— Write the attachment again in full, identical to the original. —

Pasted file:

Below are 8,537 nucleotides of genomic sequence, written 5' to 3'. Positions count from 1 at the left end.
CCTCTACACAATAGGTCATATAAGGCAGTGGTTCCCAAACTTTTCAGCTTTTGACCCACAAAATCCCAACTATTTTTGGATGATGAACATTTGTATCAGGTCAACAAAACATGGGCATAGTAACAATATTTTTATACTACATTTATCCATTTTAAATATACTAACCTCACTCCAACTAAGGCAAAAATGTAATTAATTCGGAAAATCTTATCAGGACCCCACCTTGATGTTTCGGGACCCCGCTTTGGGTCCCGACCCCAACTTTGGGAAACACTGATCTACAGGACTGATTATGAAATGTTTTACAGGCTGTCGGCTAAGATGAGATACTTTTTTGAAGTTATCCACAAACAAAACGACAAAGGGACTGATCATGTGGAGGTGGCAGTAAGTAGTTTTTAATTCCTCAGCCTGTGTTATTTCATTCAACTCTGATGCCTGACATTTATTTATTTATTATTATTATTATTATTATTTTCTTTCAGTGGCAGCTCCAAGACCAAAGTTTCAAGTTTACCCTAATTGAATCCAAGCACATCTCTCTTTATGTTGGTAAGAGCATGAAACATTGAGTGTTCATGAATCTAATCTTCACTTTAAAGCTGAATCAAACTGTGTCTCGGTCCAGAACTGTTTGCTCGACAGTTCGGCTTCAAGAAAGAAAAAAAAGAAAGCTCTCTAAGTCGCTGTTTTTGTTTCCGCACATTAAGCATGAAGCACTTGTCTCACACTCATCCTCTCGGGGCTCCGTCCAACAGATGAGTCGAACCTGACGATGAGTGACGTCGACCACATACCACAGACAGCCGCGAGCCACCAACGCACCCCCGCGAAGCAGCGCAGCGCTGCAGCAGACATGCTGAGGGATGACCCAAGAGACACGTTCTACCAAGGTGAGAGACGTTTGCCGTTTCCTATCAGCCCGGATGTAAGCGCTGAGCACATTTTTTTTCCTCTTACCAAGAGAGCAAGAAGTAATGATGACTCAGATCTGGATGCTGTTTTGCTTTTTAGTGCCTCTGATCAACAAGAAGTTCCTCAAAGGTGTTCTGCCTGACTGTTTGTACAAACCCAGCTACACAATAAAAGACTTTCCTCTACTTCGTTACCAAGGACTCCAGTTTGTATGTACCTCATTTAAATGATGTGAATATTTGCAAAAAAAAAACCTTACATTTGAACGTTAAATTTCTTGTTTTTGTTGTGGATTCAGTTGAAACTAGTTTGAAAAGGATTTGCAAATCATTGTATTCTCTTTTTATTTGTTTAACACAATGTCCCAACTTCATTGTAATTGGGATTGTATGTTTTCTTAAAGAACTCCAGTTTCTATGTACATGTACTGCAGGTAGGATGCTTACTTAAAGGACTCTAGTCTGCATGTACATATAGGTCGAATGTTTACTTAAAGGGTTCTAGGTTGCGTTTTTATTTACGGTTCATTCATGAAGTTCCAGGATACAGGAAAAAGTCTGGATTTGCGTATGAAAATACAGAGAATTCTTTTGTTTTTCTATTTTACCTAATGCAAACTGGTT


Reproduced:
Below are 8,537 nucleotides of genomic sequence, written 5' to 3'. Positions count from 1 at the left end.
CCTCTACACAATAGGTCATATAAGGCAGTGGTTCCCAAACTTTTCAGCTTTTGACCCACAAAATCCCAACTATTTTTGGATGATGAACATTTGTATCAGGTCAACAAAACATGGGCATAGTAACAATATTTTTATACTACATTTATCCATTTTAAATATACTAACCTCACTCCAACTAAGGCAAAAATGTAATTAATTCGGAAAATCTTATCAGGACCCCACCTTGATGTTTCGGGACCCCGCTTTGGGTCCCGACCCCAACTTTGGGAAACACTGATCTACAGGACTGATTATGAAATGTTTTACAGGCTGTCGGCTAAGATGAGATACTTTTTTGAAGTTATCCACAAACAAAACGACAAAGGGACTGATCATGTGGAGGTGGCAGTAAGTAGTTTTTAATTCCTCAGCCTGTGTTATTTCATTCAACTCTGATGCCTGACATTTATTTATTTATTATTATTATTATTATTATTTTCTTTCAGTGGCAGCTCCAAGACCAAAGTTTCAAGTTTACCCTAATTGAATCCAAGCACATCTCTCTTTATGTTGGTAAGAGCATGAAACATTGAGTGTTCATGAATCTAATCTTCACTTTAAAGCTGAATCAAACTGTGTCTCGGTCCAGAACTGTTTGCTCGACAGTTCGGCTTCAAGAAAGAAAAAAAAGAAAGCTCTCTAAGTCGCTGTTTTTGTTTCCGCACATTAAGCATGAAGCACTTGTCTCACACTCATCCTCTCGGGGCTCCGTCCAACAGATGAGTCGAACCTGACGATGAGTGACGTCGACCACATACCACAGACAGCCGCGAGCCACCAACGCACCCCCGCGAAGCAGCGCAGCGCTGCAGCAGACATGCTGAGGGATGACCCAAGAGACACGTTCTACCAAGGTGAGAGACGTTTGCCGTTTCCTATCAGCCCGGATGTAAGCGCTGAGCACATTTTTTTTCCTCTTACCAAGAGAGCAAGAAGTAATGATGACTCAGATCTGGATGCTGTTTTGCTTTTTAGTGCCTCTGATCAACAAGAAGTTCCTCAAAGGTGTTCTGCCTGACTGTTTGTACAAACCCAGCTACACAATAAAAGACTTTCCTCTACTTCGTTACCAAGGACTCCAGTTTGTATGTACCTCATTTAAATGATGTGAATATTTGCAAAAAAAAAACCTTACATTTGAACGTTAAATTTCTTGTTTTTGTTGTGGATTCAGTTGAAACTAGTTTGAAAAGGATTTGCAAATCATTGTATTCTCTTTTTATTTGTTTAACACAATGTCCCAACTTCATTGTAATTGGGATTGTATGTTTTCTTAAAGAACTCCAGTTTCTATGTACATGTACTGCAGGTAGGATGCTTACTTAAAGGACTCTAGTCTGCATGTACATATAGGTCGAATGTTTACTTAAAGGGTTCTAGGTTGCGTTTTTATTTACGGTTCATTCATGAAGTTCCAGGATACAGGAAAAAGTCTGGATTTGCGTATGAAAATACAGAGAATTCTTTTGTTTTTCTATTTTACCTAATGCAAACTGGTT